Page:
Image courtesy of the Partnership for Public Service’s 2022 Best Places to Work in the Federal Government rankings.

The agency is looking for reasons behind the score change this year, and how leaders can approach solutions, said Wonzie Gardner, NSF’s chief human capital officer.

“I looked at that blip as trying to figure out how we work in a hybrid environment, or what I call more of a distributed environment. Communicating is key to that. And we need to do a better job communicating,” Gardner told Federal News Network at the Partnership event.

Looking to bump back up the rankings next year, Gardner said he’s targeting upskilling and reskilling as ways to try to improve agency retention and employee engagement and satisfaction.

“We’re also trying to make sure we give our managers and employees the soft skills that are needed now to work in this new environment,” Gardner said. “Things that we didn’t think about before are more important. How do we engage each other? How do we talk to each other when we’re on a screen that’s flat and the verbal and nonverbal cues that we used to rely on are not available anymore? I think it’s very important as we go through this new era that we learn new soft skills and make sure that we’re communicating and delivering the message that we need to.”

For the Department of Health and Human Services, which held onto its number two spot for large agencies, the focus will be on looking at strengths in some specific areas of its massive workforce, and adjusting other areas to replicate those successes.

“We have agencies who have been engaged in this kind of work in ways that others haven’t,” HHS Deputy Secretary Andrea Palm said at the Partnership event. “So, how do we lift all boats? How do we use what we know works in NIH, for example, in another part of the department, and vice versa. We’ve got lots of work to do.”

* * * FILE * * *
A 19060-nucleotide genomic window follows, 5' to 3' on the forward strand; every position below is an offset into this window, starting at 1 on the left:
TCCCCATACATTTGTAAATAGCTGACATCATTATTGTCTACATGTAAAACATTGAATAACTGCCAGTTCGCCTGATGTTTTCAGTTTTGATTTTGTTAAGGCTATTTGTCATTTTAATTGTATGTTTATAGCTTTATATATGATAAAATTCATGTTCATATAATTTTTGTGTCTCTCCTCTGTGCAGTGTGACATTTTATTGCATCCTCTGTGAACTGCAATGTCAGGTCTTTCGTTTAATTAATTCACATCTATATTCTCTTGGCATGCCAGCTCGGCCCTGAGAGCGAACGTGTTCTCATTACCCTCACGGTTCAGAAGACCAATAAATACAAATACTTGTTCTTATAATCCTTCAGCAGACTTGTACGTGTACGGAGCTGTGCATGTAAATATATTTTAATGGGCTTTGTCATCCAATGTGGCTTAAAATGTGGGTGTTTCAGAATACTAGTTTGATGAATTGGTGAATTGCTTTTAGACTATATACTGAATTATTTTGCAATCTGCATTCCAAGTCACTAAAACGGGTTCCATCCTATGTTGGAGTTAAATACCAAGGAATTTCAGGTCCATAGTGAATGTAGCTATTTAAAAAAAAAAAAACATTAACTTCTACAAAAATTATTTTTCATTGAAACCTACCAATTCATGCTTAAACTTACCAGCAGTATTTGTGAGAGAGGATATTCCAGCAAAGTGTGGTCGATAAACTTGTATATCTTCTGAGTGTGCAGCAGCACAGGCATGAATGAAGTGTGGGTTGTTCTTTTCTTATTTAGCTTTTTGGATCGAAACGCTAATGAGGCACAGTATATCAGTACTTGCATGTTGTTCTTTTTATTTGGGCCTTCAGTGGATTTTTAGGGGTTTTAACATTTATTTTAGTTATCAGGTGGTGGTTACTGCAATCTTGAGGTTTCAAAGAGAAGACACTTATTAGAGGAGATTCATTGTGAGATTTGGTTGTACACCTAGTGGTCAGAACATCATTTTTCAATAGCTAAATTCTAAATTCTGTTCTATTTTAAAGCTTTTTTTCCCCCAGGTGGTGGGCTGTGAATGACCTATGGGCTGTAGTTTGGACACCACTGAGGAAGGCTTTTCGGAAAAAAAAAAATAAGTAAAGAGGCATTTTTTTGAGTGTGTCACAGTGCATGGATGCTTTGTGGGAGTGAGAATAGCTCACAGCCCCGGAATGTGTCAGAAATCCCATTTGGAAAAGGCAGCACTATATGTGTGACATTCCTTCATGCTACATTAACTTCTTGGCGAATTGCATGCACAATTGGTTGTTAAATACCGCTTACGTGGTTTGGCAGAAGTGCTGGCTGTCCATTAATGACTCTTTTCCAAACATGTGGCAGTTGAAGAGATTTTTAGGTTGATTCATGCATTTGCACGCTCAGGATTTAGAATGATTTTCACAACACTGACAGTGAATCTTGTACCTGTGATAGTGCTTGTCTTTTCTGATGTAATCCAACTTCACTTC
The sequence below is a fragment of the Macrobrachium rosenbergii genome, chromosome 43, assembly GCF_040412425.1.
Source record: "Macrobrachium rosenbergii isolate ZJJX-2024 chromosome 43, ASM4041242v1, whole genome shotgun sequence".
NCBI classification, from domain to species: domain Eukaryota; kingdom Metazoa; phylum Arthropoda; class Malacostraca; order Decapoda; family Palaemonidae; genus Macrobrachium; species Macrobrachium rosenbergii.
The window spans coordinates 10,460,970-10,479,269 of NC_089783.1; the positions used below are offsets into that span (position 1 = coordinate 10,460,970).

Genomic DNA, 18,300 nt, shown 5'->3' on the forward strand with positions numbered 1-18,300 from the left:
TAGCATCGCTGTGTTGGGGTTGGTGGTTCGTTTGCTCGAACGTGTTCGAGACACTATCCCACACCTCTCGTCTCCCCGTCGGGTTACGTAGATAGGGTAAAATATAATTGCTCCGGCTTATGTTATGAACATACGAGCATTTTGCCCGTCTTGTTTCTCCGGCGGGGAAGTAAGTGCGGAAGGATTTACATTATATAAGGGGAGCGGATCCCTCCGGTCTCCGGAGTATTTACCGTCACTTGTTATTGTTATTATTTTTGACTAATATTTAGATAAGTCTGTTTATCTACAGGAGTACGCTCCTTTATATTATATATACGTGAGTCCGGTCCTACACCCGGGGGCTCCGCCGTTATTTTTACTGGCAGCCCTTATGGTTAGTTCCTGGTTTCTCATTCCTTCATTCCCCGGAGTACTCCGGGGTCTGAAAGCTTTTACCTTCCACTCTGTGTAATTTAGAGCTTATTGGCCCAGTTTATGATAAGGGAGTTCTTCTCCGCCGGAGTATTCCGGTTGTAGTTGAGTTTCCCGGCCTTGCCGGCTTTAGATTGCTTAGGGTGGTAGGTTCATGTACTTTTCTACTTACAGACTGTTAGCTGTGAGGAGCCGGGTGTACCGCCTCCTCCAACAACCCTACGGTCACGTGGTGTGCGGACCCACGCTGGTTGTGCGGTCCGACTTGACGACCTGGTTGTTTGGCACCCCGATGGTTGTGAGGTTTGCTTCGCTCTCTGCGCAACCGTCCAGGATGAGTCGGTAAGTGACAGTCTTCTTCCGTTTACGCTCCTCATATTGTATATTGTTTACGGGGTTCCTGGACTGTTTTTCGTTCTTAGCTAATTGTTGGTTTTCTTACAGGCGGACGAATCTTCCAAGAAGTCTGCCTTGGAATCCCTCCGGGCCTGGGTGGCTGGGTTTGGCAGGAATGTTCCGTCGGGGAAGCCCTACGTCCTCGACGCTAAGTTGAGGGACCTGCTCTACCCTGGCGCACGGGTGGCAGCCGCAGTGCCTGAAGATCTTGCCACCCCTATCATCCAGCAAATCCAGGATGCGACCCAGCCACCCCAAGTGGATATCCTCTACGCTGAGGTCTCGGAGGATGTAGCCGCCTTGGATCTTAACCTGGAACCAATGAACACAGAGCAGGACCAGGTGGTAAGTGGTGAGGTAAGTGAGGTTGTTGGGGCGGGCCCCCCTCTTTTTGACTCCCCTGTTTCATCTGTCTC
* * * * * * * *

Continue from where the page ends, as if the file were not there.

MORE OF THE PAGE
HHS largely held steady for its employee engagement and satisfaction score, which was 74.4 in 2021 and 74.3 in 2022.

The General Services Administration was another agency with a declining score, moving from 82.4 in 2021 to 81.0 in 2022, but the agency still ranked fourth overall for midsize agencies, holding onto a top-five position that it received in last year’s rankings as well. To maintain its status among the best places to work, GSA leaders said they try to incorporate suggestions from internal staff as often as possible.

“We use internal surveys to understand how we can better meet the needs of the folks on our team,” GSA Administrator Robin Carnahan said at the Partnership event. “We found that having these kinds of feedback loops, not just with our customers, is really important for us. That same kind of feedback loop internally, inside of our organization, is what helps keep our culture strong.”

To try to move up in the rankings and increase an overall score, patience is key.

“It’s not going to happen overnight,” Gardner said. “There has to be sincerity, commitment and transparency by senior leaders that this is important. This is not about lip service. It’s about actions.”


Copyright © 2024 Federal News Network. All rights reserved. This website is not intended for users located within the European Economic Area.

Related Stories